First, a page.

As of June 3, 2021, Libya had registered almost 190,000 positive COVID 19 cases and more than 3,000 COVID-19-related deaths. The average of daily new infections was around 300 in early June, down from a peak of around 1,000 in early April. The true spread of the disease in Libya is likely to be higher because of restricted access to testing across the country (the positivity rate was 12 percent in May), as well as limitations in data compilation. In December 2020, the government reported that Libya had signed a contract with the World Health Organization (WHO) for the purchase of 2.8 million doses of the AstraZeneca COVID-19 vaccine at a cost of about to US$9.4 million. Media reports suggest that Libya has so far received 200,000 doses of Russia's Sputnik V vaccine and more than 57,000 AstraZeneca shots through the WHO. The WHO reports that around 240,000 vaccine doses had been administered in the country as of June 1.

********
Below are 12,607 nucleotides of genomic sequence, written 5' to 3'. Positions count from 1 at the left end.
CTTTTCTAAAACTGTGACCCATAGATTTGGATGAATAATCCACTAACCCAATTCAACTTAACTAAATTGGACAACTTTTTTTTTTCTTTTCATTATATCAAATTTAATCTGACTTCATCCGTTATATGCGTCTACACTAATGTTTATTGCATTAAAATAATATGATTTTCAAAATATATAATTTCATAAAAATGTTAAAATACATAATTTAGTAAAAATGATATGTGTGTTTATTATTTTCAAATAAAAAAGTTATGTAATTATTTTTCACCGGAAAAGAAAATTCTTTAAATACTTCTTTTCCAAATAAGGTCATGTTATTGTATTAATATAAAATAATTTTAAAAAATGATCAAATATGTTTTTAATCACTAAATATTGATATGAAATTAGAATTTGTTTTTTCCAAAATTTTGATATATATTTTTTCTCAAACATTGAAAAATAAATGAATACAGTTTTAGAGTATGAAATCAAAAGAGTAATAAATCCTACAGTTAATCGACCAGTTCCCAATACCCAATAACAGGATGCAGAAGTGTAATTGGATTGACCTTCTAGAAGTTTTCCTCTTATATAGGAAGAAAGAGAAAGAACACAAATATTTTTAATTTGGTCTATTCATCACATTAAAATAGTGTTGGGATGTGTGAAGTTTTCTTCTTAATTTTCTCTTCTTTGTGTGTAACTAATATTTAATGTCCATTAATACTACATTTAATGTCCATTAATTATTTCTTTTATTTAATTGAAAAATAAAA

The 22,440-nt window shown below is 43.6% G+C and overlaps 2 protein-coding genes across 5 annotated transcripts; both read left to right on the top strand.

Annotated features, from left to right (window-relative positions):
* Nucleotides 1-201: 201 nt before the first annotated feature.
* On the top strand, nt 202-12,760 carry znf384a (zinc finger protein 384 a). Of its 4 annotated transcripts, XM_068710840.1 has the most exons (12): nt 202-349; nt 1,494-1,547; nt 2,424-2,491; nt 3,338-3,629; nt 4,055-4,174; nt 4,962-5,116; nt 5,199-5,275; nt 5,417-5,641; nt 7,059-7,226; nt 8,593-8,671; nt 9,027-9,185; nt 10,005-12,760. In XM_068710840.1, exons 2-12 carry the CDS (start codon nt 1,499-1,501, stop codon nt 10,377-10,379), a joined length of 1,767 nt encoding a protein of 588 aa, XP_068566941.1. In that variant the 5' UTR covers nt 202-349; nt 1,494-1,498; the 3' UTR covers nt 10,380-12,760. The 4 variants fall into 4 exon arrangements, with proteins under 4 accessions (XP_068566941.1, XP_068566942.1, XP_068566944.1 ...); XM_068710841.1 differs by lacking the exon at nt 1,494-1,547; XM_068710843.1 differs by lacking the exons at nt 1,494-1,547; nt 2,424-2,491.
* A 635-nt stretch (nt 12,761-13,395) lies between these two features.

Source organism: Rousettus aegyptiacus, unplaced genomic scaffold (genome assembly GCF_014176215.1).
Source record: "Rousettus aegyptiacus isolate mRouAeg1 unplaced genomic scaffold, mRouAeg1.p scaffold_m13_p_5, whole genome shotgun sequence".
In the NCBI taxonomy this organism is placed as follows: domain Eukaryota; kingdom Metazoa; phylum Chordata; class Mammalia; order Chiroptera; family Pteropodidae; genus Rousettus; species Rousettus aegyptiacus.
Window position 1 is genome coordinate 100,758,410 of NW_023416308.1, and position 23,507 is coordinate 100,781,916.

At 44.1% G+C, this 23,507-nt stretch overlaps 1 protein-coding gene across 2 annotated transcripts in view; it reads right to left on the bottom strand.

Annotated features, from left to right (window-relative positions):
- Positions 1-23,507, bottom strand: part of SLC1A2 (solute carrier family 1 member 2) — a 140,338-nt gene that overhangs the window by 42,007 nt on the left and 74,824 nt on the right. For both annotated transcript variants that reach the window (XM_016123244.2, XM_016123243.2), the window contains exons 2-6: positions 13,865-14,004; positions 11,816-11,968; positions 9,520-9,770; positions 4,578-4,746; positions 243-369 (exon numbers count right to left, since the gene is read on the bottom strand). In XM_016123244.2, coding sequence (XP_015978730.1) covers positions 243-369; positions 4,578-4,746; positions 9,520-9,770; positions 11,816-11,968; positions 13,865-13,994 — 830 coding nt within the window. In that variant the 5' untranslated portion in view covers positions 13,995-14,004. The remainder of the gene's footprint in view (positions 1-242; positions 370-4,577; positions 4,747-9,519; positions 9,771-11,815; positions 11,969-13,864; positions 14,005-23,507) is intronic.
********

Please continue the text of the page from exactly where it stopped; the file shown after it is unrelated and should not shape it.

Key Policy Responses as of June 3, 2021
Fiscal. In the spring of 2020, the Government of National Accord (GNA) announced a package of USD100 million(about 1 percent of GDP) in emergency COVID-19 related spending. In early January 2021, the Central Bank of Libya stated that the total amount of funds spent to combat the pandemic had reached about USD 290million (more than 2 percent of GDP).Medical equipment is in short supply due to the pandemic and the civil war. To protect declining reserves, the GNA announced a 20 percent pay cut for civil servants in April 2020.
Civic Freedom Tracker
GOVERNMENT OF NATIONAL ACCORD (GNA) PRESIDENTIAL COUNCIL RESOLUTION OF NO. 277 OF 2020
Libya's UN-backed government imposes a lockdown and a ban on individual movement for 10 days starting from April 17, 2020, with limited exceptions for the transport and sale of food. Moving on foot is allowed between 7am and 12pm only. (See primary source or citation here)
Date Introduced: 17 Apr 2020